I'm surprised that "recency illusion" isn't also going into the OED. I wonder why one but not the other.

  3. AJD said,

    March 20, 2019 @ 12:22 am

    Perhaps the editors perceived that "frequency illusion" is widely used, but "recency illusion" was coined not very long ago and hasn't had time to become established yet.

  4. Adam F said,

    March 20, 2019 @ 4:50 am

    @AJD — excellent!

  5. KeithB said,

    March 20, 2019 @ 8:48 am

    These seem to be all subsets of confirmation bias.

  6. Thomas Shaw said,

    March 20, 2019 @ 9:04 am

    It seems to me these phenomena are notably different from confirmation bias in that they describe new beliefs resulting from experience, rather than confirmation of preexisting beliefs.

  7. Success Washington said,

    March 20, 2019 @ 1:04 pm

    The frequency illusion occurs when you buy a new car, and suddenly you see the same car everywhere. Or when a pregnant woman suddenly notices other pregnant women all over the place.
    What is the meaning for "the frequency illusion"?

  8. DWalker07 said,

    March 20, 2019 @ 2:04 pm

    @Success: As the red text in the original post says, giving the meaning of Frequency Illusion:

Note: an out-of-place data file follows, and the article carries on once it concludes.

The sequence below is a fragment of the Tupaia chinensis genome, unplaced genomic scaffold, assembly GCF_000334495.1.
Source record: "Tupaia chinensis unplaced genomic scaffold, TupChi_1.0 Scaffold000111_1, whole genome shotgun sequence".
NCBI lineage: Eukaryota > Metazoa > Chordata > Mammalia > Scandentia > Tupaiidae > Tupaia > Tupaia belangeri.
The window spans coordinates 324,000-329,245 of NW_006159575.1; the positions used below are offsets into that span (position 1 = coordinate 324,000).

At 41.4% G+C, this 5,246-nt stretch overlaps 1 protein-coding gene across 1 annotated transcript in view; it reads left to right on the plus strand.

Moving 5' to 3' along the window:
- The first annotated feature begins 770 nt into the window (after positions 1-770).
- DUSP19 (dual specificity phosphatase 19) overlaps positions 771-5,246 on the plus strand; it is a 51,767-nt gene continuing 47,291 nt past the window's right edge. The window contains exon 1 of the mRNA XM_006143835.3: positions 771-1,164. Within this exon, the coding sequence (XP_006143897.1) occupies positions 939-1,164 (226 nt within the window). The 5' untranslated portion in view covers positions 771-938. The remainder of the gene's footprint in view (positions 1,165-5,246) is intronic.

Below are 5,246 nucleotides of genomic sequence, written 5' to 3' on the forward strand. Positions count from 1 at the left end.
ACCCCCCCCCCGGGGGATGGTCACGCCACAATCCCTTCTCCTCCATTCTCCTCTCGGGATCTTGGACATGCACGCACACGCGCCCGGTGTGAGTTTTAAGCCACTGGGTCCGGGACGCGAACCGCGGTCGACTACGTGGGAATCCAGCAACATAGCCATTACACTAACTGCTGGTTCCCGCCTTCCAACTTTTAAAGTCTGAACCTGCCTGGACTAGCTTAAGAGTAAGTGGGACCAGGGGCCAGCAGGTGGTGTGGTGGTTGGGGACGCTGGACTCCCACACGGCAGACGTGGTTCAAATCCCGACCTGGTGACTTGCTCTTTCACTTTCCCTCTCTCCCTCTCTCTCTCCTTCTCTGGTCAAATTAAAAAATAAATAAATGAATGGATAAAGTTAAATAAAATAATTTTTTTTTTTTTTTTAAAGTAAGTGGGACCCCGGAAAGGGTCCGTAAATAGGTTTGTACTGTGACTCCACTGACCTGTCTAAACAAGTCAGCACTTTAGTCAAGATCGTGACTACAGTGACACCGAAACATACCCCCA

frequency illusion n. a quirk of perception whereby a phenomenon to which one is newly alert suddenly seems ubiquitous.

  9. Success Washington said,

    March 20, 2019 @ 3:01 pm

    Thank you to DWalker07. I mistake unique to ubiquitous.

  10. BobW said,

    March 21, 2019 @ 3:55 pm

    NOT an illusion! I'm convinced that so many people were impressed by my beautiful car that they went right out and bought one.

  11. Geoff said,

    March 22, 2019 @ 6:54 am

    Is this a record for the frequency illusion? About ten minutes ago I saw a new word for the first time, I'm certain, on a news website. The word was 'incel', meaning involuntary celibate.
    I saw it again on a different news website about five minutes later.

  12. Andrew Usher said,

    March 22, 2019 @ 7:24 am

    Hah, 'incel' (not completely new to me) is an atrocious word, not only because its pronunciation is awkward.